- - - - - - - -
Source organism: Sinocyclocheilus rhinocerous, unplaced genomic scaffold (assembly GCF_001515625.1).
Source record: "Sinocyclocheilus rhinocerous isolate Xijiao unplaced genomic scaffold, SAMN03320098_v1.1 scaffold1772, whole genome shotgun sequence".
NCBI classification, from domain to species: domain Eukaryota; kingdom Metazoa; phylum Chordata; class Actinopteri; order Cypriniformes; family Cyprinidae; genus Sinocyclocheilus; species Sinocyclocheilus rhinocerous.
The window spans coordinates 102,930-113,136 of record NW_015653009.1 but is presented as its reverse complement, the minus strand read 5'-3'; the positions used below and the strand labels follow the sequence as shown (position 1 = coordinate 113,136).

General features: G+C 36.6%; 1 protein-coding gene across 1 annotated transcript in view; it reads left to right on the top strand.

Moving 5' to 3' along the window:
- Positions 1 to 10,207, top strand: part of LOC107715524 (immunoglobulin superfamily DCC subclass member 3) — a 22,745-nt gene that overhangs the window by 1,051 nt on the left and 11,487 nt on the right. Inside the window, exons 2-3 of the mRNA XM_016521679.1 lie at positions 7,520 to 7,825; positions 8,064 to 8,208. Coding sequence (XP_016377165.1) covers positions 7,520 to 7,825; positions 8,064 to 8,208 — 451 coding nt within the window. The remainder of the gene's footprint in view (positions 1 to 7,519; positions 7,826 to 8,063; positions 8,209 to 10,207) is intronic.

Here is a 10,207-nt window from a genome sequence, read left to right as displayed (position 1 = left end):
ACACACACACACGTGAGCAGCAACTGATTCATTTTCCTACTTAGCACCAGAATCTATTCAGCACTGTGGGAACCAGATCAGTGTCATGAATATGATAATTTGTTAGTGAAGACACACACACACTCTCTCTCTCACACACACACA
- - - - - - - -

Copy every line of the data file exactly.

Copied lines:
Source organism: Sinocyclocheilus rhinocerous, unplaced genomic scaffold (assembly GCF_001515625.1).
Source record: "Sinocyclocheilus rhinocerous isolate Xijiao unplaced genomic scaffold, SAMN03320098_v1.1 scaffold1772, whole genome shotgun sequence".
NCBI classification, from domain to species: domain Eukaryota; kingdom Metazoa; phylum Chordata; class Actinopteri; order Cypriniformes; family Cyprinidae; genus Sinocyclocheilus; species Sinocyclocheilus rhinocerous.
The window spans coordinates 102,930-113,136 of record NW_015653009.1 but is presented as its reverse complement, the minus strand read 5'-3'; the positions used below and the strand labels follow the sequence as shown (position 1 = coordinate 113,136).

General features: G+C 36.6%; 1 protein-coding gene across 1 annotated transcript in view; it reads left to right on the top strand.

Moving 5' to 3' along the window:
- Positions 1 to 10,207, top strand: part of LOC107715524 (immunoglobulin superfamily DCC subclass member 3) — a 22,745-nt gene that overhangs the window by 1,051 nt on the left and 11,487 nt on the right. Inside the window, exons 2-3 of the mRNA XM_016521679.1 lie at positions 7,520 to 7,825; positions 8,064 to 8,208. Coding sequence (XP_016377165.1) covers positions 7,520 to 7,825; positions 8,064 to 8,208 — 451 coding nt within the window. The remainder of the gene's footprint in view (positions 1 to 7,519; positions 7,826 to 8,063; positions 8,209 to 10,207) is intronic.

Here is a 10,207-nt window from a genome sequence, read left to right as displayed (position 1 = left end):
ACACACACACACGTGAGCAGCAACTGATTCATTTTCCTACTTAGCACCAGAATCTATTCAGCACTGTGGGAACCAGATCAGTGTCATGAATATGATAATTTGTTAGTGAAGACACACACACACTCTCTCTCTCACACACACACA